I knew I hadn’t hit the mark even at the time I was speaking. I could feel the audience’s attention slipping. I didn’t have them in the palm of my hand, the way I do when I’m in the zone.

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After the meeting, instead of shaking my hand warmly, there was some avoidance. I came home and watched the video back. I saw that I started the speech with a sigh, which is never a good thing. I used the wrong word in a couple of places without realizing, and that had changed the message. I waffled on at the end. It was a disaster. No wonder people avoided me afterwards.

I felt disappointed. “You picked the wrong word,” I said to myself, watching the footage. “If only you’d stopped and taken a silent breath.”

I berated myself on and off for about half a day. After that, it wasn’t that I felt bad, I felt nothing. I was blank.

Which brings me to the point, how useful are the things we say to ourselves? What effect are they having on our lives?

In my case, I went to that giant therapist in the sky, Facebook, and shared via status update.

Normally, my posts about stuff on Facebook might garner six or so “likes.” When I went back online the next day, I saw that my post had 22 “likes” and there were comments: beautiful, heart-felt encouragement.

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Friends had taken the time to remind me of the steps forward I have taken. The words melted my heart. I sat there and wept into my keyboard like a baby, until my tea went cold.

Later, I dried my face, made a fresh cup of tea, and I could feel the difference within. The veil had lifted. The blankness was gone. I could feel again, I could smile again. I was free. Wow. What a revelation about the power of the right words and a good cry. Thank you again to all my beloved friends.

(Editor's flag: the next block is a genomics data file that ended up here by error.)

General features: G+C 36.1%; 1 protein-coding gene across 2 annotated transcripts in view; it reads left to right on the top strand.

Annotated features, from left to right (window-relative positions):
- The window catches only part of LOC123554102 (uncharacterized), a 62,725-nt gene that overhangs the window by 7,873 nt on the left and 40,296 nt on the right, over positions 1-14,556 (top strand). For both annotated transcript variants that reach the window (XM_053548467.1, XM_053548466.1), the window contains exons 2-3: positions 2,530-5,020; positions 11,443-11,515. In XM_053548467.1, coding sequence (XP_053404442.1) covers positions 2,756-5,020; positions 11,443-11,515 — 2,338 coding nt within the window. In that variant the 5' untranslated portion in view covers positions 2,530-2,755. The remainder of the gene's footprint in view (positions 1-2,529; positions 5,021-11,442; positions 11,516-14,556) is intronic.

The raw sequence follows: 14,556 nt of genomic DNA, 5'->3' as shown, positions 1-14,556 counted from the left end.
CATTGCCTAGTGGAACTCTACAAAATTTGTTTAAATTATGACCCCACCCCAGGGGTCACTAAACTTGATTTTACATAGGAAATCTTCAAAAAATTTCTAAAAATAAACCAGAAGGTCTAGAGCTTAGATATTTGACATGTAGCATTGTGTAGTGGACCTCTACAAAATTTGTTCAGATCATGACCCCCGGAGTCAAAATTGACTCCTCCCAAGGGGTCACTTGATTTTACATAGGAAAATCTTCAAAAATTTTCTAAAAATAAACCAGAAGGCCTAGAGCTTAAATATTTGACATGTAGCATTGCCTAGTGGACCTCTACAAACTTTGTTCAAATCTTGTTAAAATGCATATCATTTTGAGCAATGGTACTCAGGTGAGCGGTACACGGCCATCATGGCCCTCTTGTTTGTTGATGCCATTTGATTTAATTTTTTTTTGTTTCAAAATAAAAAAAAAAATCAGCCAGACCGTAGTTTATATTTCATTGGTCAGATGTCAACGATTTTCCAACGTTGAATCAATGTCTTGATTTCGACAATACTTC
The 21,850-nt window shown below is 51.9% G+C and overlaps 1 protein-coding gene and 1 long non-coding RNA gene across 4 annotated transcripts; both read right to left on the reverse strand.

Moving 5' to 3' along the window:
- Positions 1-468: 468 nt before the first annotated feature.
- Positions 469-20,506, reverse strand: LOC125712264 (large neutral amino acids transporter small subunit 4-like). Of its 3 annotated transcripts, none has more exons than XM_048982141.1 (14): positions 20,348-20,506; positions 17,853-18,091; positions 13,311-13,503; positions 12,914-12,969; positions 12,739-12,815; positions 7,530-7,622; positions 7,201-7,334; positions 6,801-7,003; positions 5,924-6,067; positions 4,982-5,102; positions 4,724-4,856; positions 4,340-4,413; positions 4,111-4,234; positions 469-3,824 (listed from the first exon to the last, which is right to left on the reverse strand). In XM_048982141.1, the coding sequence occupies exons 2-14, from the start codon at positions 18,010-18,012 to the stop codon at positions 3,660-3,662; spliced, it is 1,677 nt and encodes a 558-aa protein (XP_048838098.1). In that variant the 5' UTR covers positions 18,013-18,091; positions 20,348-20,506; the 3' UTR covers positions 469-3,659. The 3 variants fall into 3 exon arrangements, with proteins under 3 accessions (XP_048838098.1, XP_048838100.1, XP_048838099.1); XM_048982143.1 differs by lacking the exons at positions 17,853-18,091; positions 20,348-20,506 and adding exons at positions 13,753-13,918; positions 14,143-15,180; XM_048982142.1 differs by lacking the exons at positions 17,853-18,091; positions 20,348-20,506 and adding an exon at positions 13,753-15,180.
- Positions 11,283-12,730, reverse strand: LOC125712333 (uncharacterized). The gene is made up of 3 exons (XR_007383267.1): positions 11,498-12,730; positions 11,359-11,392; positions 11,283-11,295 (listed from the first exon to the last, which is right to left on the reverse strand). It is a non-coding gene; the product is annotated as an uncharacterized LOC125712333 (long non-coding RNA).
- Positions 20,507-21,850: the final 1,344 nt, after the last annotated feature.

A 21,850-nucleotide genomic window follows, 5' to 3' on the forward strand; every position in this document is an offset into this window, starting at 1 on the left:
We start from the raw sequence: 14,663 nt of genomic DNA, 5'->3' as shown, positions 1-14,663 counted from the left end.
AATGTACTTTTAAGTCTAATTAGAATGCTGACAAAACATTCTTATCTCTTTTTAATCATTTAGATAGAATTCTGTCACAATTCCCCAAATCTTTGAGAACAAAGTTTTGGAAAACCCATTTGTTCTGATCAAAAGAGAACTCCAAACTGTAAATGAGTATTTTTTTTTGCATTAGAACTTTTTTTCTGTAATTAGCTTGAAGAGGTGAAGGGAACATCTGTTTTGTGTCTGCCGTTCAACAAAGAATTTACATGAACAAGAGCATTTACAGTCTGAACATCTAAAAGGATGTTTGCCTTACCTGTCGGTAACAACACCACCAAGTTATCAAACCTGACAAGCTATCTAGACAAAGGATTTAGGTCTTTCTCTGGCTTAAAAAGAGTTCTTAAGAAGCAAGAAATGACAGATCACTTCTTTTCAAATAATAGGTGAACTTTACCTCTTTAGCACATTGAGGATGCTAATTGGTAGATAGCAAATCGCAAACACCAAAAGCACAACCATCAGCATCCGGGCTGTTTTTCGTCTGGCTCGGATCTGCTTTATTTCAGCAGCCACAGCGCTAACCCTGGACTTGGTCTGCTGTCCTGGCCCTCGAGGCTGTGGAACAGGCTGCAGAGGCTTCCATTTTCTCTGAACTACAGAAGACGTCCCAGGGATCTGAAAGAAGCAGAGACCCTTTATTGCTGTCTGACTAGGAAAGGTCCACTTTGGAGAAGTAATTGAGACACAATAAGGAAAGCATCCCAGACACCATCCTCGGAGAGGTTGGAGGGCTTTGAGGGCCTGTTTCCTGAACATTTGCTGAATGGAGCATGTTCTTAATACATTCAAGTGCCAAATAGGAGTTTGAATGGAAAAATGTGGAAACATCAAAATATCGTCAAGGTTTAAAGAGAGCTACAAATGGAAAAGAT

By sharing with others, by caring about others, and by practising the mindfulness of saying loving words to ourselves and those around us, all manner of ills in this world can be healed.

The right words at the right time can be good medicine.

I remember back in the day, about twenty-five years ago, I read a small, life-changing book called “Creative Visualization” by Australian author, Shakti Gawain. https://www.amazon.com/Creative-Visualization-Meditations-Imagination-Create/dp/1511326948

That was when I became introduced to this idea of the manifestational juju of the words we say to ourselves. I learned we can radically alter the experience we have by changing our inner dialogue. Gawain taught about the benefits of saying positive statements to ourselves, which she called daily affirmations.

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In essence: we can aid and sustain ourselves by saying the right words.

Here’s a good example. About the FB post on the “failure” of my recent speech, friend Sharon Hinckley said wisely, “Could you lose those ‘high expectations’ and just go out there and have fun?” She altered my perception and let in the light by using the right words.

The right phrase can alter the atmosphere of our lives and elevate the tone.

The truth is, our inner dialogue is always going on anyway, and so we might as well use it to our advantage. The first step is to come up with some phrases which work for us. The next step is to remember to say them to ourselves a few times daily. *Tip: try making it part of the daily routine so they end up becoming automatic. *Tip Two: try thinking of three things each day you are grateful for.

To return to the question I started with: how useful are the things we say to ourselves? They’re potentially life-changing, if we use the right words. What we say matters.

Have you ever tried doing affirmations? Do share…

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Talk to you later.

Keep on Creating!

Yvette K. Carol

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“To transform your life, you must find a way of being grateful for what you have now.” ~ Rhonda Byrne

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It’s time for another group posting of the Insecure Writer’s Support Group! Time to release our fears to the world – or offer encouragement to those who are feeling neurotic. If you’d like to join us, click on the tab above and sign up. We post the first Wednesday of every month. I encourage everyone to visit at least a dozen new blogs and leave a comment. Your words might be the encouragement someone needs.